Alternatively, you could look into a filehandle multiplexer like File::Tee.

share|improve this answer
    
This is a basic, probably dumb question, but with the simple open/append writing to STDERR there, does Perl implicitly handle file locking? I ask because it occurred to me after posting the question, that theoretically with a shared log file I might have to consider the possibility of multiple scripts failing at once (and thus, file locking issues) –  Chirael Nov 23 '09 at 8:53
2  
On Unix, if you open a file in O_APPEND mode, the seek and write operations are performed in an atomic way, therefore no locking is required. –  hillu Nov 23 '09 at 10:47

Python: cgitb. At the top of your script, before other imports:

import cgitb
cgitb.enable(False, '/home/me/www/myapp/logs/errors')

(‘errors’ being a directory the web server user has write-access to.)

share|improve this answer
    
This is pretty cool in that it uses a built-in module and doesn't require many more lines of code. The only thing is, it seems each traceback/error-dump would be written to its own file. While that gets around file locking issues nicely (it occurred to me after posting the question that with a custom error log I'd have to worry about scripts possibly failing at the same time, and thus file locking), I kind of wanted one shared error log file I could periodically scan (and email to myself, then archive). –  Chirael Nov 23 '09 at 8:50

In Perl try CGI::Carp

BEGIN { 
use CGI::Carp qw(carpout); 
use diagnostics;
open(LOG, ">errors.txt"); 
carpout(LOG);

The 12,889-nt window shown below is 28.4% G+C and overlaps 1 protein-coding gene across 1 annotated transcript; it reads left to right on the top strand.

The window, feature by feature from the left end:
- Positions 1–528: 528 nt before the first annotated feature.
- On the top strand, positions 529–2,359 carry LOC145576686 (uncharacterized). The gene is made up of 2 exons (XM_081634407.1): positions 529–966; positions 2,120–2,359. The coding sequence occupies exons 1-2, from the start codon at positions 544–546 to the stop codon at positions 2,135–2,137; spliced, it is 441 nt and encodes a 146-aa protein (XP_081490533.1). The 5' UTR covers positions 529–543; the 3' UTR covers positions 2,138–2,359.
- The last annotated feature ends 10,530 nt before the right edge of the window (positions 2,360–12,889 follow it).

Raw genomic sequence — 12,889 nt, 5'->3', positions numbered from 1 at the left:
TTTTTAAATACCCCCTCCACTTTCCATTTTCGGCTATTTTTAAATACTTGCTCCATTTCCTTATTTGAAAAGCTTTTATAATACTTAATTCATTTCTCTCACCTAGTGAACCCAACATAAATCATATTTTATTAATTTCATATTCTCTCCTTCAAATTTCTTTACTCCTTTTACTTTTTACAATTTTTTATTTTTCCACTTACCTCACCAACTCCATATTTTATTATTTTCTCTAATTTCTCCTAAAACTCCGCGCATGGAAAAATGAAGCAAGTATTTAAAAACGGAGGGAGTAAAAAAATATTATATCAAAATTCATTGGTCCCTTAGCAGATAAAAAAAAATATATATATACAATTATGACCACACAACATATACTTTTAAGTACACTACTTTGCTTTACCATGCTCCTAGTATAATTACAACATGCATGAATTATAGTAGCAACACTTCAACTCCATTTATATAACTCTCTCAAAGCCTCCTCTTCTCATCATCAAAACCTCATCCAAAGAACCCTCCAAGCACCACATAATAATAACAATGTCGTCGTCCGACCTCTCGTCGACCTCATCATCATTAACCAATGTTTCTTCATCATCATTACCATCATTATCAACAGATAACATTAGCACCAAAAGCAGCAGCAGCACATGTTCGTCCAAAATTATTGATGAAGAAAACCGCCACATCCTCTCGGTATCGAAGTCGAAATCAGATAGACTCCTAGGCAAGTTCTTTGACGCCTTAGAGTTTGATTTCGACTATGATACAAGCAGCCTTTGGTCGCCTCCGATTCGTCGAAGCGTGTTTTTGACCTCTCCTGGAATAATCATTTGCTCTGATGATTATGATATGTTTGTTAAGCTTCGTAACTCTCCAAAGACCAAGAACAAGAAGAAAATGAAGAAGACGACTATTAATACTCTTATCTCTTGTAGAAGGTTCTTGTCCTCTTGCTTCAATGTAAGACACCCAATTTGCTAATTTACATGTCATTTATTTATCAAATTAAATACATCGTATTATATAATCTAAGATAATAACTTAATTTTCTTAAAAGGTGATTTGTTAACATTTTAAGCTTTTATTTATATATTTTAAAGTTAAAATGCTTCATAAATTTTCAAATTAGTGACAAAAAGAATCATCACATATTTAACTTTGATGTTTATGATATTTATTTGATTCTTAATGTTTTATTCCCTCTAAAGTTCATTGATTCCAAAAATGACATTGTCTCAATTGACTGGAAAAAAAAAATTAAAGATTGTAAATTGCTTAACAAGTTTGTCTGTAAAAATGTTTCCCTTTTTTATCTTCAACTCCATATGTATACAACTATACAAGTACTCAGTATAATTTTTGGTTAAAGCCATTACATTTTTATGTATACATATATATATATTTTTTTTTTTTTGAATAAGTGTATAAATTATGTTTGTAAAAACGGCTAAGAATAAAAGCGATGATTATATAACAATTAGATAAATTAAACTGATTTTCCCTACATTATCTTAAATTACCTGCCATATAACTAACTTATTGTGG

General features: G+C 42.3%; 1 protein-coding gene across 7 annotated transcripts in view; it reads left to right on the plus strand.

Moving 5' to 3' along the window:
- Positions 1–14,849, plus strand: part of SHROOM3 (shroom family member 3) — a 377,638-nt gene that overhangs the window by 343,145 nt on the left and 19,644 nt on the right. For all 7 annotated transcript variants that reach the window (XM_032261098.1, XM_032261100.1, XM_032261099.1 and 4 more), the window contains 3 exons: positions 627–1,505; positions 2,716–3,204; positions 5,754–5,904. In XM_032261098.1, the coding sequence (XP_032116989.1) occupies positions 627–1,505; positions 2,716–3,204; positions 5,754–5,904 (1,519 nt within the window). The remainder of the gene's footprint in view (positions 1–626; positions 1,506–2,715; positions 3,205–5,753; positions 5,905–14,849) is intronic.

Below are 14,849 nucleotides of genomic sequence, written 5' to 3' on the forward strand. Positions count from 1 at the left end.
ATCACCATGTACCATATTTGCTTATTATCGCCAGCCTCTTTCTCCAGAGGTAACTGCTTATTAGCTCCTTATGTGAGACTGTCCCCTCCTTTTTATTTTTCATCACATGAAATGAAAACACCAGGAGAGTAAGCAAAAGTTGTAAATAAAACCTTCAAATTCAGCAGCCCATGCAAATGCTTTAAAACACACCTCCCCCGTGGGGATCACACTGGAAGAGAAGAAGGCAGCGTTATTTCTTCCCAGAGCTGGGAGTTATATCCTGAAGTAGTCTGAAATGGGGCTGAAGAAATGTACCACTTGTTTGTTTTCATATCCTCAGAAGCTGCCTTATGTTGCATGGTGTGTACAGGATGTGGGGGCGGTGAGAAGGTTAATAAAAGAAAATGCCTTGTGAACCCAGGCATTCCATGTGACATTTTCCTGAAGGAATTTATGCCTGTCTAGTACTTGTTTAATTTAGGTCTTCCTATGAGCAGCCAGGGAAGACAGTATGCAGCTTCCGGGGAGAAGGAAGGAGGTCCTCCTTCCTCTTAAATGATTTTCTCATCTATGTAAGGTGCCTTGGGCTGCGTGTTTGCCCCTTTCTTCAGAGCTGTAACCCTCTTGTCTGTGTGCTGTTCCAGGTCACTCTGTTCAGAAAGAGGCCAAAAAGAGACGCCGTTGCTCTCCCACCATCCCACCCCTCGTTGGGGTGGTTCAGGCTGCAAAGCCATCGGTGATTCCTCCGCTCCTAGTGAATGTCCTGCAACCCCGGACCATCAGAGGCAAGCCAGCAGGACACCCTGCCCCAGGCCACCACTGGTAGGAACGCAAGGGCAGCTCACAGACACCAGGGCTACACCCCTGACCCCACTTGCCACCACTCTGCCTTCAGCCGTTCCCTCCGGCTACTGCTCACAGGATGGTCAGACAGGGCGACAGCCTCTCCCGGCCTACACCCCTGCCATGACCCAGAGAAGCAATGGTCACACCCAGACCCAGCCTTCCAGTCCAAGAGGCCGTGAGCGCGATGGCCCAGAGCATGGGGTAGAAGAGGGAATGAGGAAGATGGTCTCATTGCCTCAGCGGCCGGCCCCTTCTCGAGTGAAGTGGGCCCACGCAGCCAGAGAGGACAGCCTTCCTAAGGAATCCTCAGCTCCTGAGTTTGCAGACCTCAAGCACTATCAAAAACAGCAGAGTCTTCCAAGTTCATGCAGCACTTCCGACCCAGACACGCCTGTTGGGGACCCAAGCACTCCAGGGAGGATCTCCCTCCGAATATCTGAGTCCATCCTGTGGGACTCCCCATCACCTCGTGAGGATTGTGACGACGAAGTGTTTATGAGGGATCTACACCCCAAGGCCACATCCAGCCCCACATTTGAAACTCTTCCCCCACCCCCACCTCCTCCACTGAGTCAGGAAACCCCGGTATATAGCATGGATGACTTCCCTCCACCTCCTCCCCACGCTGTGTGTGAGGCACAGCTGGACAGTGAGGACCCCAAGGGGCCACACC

close(LOG);
}

use CGI::Carp qw(fatalsToBrowser);
share|improve this answer
up vote 2 down vote accepted

The solution I finally went with was similar to the following, near the top of all my scripts:

Perl:

open(STDERR,">>","/path/to/my/cgi-error.log")
    or die "Could not redirect STDERR: $OS_ERROR";

Python:

sys.stderr = open("/path/to/my/cgi-error.log", "a")

Apparently in Perl you don't need to close the STDERR handle before reopening it.

Normally I would close it anyway as a best practice, but as I said in the question, I have 269 scripts and I'm trying to minimize the changes. (Plus it seems more Perlish to just re-open the open filehandle, as awful as that sounds.)

In case anyone else has something similar in the future, here's what I'm going to do for updating all my scripts at once:

Perl:

find . -type f -name "*.pl" -exec perl -pi.bak -e 's%/usr/bin/perl%/usr/bin/perl\nopen(STDERR,">>","/path/to/my/cgi-error.log")\n    or die "Could not redirect STDERR: \$OS_ERROR";%' {} \;

Python:

find . -type f -name "*.py" -exec perl -pi.bak -e 's%^(import os, sys.*)%$1\nsys.stderr = open("/path/to/my/cgi-error.log", "a")%' {} \;